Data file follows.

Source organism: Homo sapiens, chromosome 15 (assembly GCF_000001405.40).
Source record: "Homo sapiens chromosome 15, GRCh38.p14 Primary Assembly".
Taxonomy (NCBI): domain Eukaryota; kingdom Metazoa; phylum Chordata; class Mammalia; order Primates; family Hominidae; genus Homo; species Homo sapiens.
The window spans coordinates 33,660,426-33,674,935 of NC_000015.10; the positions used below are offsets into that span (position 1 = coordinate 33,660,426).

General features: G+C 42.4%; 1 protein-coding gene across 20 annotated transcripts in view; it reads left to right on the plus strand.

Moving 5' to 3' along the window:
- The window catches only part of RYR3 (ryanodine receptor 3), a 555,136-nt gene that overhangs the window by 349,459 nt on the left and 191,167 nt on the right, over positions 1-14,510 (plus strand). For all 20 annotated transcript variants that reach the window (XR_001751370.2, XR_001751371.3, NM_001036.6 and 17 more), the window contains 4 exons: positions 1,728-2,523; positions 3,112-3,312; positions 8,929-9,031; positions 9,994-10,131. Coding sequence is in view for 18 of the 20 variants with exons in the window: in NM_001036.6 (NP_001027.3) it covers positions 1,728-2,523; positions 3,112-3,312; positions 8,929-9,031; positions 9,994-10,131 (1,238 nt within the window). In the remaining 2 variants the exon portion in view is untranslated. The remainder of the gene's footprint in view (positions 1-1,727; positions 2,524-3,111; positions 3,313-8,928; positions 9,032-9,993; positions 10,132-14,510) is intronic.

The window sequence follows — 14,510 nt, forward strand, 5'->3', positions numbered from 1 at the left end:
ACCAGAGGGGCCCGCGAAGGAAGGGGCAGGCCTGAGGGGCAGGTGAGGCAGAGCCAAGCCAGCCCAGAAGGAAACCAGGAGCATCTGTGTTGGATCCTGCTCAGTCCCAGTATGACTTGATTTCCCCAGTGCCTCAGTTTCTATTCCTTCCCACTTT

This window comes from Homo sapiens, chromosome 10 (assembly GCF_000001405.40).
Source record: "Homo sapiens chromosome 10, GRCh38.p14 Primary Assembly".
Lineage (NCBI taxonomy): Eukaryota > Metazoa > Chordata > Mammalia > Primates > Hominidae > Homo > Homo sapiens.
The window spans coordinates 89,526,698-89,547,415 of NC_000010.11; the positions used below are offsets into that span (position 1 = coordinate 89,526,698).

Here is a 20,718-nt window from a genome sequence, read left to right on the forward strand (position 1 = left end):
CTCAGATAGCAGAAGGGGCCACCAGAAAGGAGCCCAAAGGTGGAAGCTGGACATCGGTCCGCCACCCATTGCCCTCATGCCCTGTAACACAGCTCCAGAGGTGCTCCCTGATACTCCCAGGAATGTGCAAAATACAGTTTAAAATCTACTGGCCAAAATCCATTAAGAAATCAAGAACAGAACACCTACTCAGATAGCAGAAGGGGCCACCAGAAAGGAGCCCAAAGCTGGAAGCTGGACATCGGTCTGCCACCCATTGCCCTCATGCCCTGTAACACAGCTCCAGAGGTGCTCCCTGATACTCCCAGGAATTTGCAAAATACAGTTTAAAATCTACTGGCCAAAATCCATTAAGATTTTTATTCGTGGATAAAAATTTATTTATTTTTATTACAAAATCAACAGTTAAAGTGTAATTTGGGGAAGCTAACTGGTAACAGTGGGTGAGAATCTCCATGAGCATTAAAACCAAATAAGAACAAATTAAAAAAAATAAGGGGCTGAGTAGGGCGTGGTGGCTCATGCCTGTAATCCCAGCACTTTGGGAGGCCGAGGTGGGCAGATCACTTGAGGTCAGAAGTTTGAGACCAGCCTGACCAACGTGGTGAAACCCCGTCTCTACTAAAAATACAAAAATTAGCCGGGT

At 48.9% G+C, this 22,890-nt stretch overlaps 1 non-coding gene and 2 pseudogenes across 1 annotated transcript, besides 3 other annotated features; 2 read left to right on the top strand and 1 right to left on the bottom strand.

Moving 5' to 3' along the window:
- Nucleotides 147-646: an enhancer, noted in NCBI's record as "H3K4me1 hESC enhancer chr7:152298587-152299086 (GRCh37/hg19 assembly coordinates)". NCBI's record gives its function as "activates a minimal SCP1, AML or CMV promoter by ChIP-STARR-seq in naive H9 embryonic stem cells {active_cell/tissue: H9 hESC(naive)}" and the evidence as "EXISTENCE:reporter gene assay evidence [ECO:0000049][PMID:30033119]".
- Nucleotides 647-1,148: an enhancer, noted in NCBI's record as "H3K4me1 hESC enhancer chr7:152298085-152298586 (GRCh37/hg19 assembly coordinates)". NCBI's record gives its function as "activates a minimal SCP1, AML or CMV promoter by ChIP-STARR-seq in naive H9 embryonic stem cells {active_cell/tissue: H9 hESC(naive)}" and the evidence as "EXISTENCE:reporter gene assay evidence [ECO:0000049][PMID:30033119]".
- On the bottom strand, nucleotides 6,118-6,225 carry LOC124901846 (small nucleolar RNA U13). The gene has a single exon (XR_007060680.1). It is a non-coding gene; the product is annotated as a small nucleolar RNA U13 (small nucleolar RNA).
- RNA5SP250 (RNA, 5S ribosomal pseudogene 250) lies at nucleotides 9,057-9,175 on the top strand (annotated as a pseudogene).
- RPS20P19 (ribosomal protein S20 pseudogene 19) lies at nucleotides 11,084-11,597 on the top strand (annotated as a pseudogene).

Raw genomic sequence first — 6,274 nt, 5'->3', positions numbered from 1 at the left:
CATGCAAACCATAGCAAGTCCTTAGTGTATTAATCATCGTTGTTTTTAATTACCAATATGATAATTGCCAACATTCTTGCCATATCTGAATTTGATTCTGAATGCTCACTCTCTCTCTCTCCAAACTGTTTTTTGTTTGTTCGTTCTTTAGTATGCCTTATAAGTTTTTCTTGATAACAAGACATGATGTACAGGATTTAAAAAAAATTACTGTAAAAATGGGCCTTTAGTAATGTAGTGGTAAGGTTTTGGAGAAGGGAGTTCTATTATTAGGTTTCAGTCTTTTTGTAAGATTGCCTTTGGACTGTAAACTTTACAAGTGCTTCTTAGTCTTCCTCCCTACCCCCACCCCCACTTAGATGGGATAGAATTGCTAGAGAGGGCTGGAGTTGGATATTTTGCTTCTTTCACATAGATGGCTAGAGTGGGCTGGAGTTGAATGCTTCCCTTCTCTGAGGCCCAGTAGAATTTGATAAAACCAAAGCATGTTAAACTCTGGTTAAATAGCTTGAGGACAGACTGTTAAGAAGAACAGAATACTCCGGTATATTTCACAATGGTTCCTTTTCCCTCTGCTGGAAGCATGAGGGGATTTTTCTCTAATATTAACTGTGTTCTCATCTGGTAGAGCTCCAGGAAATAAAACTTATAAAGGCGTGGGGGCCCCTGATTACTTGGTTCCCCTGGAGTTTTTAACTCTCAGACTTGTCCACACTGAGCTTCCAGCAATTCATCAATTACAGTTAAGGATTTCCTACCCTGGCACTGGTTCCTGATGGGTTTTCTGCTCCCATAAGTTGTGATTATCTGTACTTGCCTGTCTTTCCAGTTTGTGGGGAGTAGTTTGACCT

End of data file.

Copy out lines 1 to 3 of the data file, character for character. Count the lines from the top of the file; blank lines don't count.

Source organism: Homo sapiens, chromosome 15 (assembly GCF_000001405.40).
Source record: "Homo sapiens chromosome 15, GRCh38.p14 Primary Assembly".
Taxonomy (NCBI): domain Eukaryota; kingdom Metazoa; phylum Chordata; class Mammalia; order Primates; family Hominidae; genus Homo; species Homo sapiens.